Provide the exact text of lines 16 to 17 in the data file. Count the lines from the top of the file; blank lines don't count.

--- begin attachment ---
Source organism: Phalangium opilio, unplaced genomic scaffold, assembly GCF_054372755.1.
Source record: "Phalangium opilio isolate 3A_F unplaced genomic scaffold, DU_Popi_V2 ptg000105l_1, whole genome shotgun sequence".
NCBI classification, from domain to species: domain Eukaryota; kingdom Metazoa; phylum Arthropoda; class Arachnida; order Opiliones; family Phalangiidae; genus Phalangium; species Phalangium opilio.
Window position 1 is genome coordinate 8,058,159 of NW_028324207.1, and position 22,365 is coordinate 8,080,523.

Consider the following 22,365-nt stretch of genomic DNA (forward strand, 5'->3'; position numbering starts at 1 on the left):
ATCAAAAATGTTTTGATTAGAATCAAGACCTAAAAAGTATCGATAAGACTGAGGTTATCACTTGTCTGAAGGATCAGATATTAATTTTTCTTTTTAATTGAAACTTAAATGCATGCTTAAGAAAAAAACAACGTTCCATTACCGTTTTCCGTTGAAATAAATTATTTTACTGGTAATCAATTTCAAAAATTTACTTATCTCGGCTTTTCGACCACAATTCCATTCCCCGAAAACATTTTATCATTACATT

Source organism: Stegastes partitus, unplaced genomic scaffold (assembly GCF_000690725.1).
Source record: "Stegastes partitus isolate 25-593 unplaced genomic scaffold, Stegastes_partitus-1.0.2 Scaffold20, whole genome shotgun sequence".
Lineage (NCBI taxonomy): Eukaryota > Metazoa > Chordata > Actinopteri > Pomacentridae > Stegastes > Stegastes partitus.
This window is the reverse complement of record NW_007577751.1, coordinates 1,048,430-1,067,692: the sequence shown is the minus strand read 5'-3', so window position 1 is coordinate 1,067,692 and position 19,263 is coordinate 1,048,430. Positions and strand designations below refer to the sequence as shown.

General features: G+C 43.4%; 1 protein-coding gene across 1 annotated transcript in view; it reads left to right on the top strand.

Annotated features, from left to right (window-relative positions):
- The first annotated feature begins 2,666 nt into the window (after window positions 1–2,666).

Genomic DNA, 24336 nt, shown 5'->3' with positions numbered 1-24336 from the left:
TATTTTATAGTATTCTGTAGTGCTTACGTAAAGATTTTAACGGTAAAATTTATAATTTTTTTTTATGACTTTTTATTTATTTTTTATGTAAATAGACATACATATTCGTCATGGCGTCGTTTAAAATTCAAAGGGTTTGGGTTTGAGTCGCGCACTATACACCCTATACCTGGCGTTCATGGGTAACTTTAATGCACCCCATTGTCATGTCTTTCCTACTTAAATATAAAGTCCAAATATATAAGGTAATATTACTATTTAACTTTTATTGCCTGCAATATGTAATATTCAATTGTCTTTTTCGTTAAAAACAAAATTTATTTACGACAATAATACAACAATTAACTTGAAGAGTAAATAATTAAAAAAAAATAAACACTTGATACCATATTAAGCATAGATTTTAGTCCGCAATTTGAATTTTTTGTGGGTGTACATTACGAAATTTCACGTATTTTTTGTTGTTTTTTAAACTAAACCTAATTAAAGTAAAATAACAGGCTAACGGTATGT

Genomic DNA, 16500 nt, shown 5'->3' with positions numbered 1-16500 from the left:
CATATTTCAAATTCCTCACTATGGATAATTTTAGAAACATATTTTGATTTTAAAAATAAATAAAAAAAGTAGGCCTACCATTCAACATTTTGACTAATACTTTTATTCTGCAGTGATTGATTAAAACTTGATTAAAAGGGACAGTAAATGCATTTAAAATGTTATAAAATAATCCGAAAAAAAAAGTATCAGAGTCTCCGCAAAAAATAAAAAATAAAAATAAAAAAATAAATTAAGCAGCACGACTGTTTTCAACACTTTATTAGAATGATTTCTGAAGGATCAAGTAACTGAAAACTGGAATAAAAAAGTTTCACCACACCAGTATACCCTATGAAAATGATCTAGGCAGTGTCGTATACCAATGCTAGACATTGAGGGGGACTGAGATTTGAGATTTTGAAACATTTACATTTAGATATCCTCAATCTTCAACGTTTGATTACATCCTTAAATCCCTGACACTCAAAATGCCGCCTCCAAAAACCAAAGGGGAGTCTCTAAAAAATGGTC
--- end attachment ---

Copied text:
Genomic DNA, 16500 nt, shown 5'->3' with positions numbered 1-16500 from the left:
CATATTTCAAATTCCTCACTATGGATAATTTTAGAAACATATTTTGATTTTAAAAATAAATAAAAAAAGTAGGCCTACCATTCAACATTTTGACTAATACTTTTATTCTGCAGTGATTGATTAAAACTTGATTAAAAGGGACAGTAAATGCATTTAAAATGTTATAAAATAATCCGAAAAAAAAAGTATCAGAGTCTCCGCAAAAAATAAAAAATAAAAATAAAAAAATAAATTAAGCAGCACGACTGTTTTCAACACTTTATTAGAATGATTTCTGAAGGATCAAGTAACTGAAAACTGGAATAAAAAAGTTTCACCACACCAGTATACCCTATGAAAATGATCTAGGCAGTGTCGTATACCAATGCTAGACATTGAGGGGGACTGAGATTTGAGATTTTGAAACATTTACATTTAGATATCCTCAATCTTCAACGTTTGATTACATCCTTAAATCCCTGACACTCAAAATGCCGCCTCCAAAAACCAAAGGGGAGTCTCTAAAAAATGGTC